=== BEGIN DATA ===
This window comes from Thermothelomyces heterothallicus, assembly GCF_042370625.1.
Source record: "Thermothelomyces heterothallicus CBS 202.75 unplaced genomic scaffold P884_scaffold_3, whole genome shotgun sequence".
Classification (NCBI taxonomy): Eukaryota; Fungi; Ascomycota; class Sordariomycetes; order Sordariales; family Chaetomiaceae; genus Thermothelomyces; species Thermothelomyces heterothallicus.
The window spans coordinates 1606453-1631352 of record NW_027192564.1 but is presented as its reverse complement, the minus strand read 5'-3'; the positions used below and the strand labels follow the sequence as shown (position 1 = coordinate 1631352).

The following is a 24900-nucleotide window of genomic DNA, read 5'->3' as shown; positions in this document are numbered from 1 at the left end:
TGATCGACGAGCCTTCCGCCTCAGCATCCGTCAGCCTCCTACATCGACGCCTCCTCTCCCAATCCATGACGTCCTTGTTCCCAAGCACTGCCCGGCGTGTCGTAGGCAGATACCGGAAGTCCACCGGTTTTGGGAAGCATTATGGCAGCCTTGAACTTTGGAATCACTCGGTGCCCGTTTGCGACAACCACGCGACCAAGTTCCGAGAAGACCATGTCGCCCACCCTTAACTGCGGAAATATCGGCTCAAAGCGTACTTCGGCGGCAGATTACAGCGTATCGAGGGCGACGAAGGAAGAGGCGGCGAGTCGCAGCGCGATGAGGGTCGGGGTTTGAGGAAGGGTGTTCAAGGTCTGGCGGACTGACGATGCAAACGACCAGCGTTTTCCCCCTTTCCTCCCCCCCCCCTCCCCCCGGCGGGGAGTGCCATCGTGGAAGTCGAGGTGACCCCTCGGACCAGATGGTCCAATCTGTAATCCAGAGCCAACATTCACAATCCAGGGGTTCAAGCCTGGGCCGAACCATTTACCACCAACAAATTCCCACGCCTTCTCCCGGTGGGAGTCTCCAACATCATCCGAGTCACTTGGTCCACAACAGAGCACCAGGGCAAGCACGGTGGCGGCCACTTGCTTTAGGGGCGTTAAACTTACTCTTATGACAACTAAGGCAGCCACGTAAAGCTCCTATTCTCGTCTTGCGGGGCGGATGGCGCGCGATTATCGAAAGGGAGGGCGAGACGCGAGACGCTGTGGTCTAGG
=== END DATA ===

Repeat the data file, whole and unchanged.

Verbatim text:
This window comes from Thermothelomyces heterothallicus, assembly GCF_042370625.1.
Source record: "Thermothelomyces heterothallicus CBS 202.75 unplaced genomic scaffold P884_scaffold_3, whole genome shotgun sequence".
Classification (NCBI taxonomy): Eukaryota; Fungi; Ascomycota; class Sordariomycetes; order Sordariales; family Chaetomiaceae; genus Thermothelomyces; species Thermothelomyces heterothallicus.
The window spans coordinates 1606453-1631352 of record NW_027192564.1 but is presented as its reverse complement, the minus strand read 5'-3'; the positions used below and the strand labels follow the sequence as shown (position 1 = coordinate 1631352).

The following is a 24900-nucleotide window of genomic DNA, read 5'->3' as shown; positions in this document are numbered from 1 at the left end:
TGATCGACGAGCCTTCCGCCTCAGCATCCGTCAGCCTCCTACATCGACGCCTCCTCTCCCAATCCATGACGTCCTTGTTCCCAAGCACTGCCCGGCGTGTCGTAGGCAGATACCGGAAGTCCACCGGTTTTGGGAAGCATTATGGCAGCCTTGAACTTTGGAATCACTCGGTGCCCGTTTGCGACAACCACGCGACCAAGTTCCGAGAAGACCATGTCGCCCACCCTTAACTGCGGAAATATCGGCTCAAAGCGTACTTCGGCGGCAGATTACAGCGTATCGAGGGCGACGAAGGAAGAGGCGGCGAGTCGCAGCGCGATGAGGGTCGGGGTTTGAGGAAGGGTGTTCAAGGTCTGGCGGACTGACGATGCAAACGACCAGCGTTTTCCCCCTTTCCTCCCCCCCCCCTCCCCCCGGCGGGGAGTGCCATCGTGGAAGTCGAGGTGACCCCTCGGACCAGATGGTCCAATCTGTAATCCAGAGCCAACATTCACAATCCAGGGGTTCAAGCCTGGGCCGAACCATTTACCACCAACAAATTCCCACGCCTTCTCCCGGTGGGAGTCTCCAACATCATCCGAGTCACTTGGTCCACAACAGAGCACCAGGGCAAGCACGGTGGCGGCCACTTGCTTTAGGGGCGTTAAACTTACTCTTATGACAACTAAGGCAGCCACGTAAAGCTCCTATTCTCGTCTTGCGGGGCGGATGGCGCGCGATTATCGAAAGGGAGGGCGAGACGCGAGACGCTGTGGTCTAGG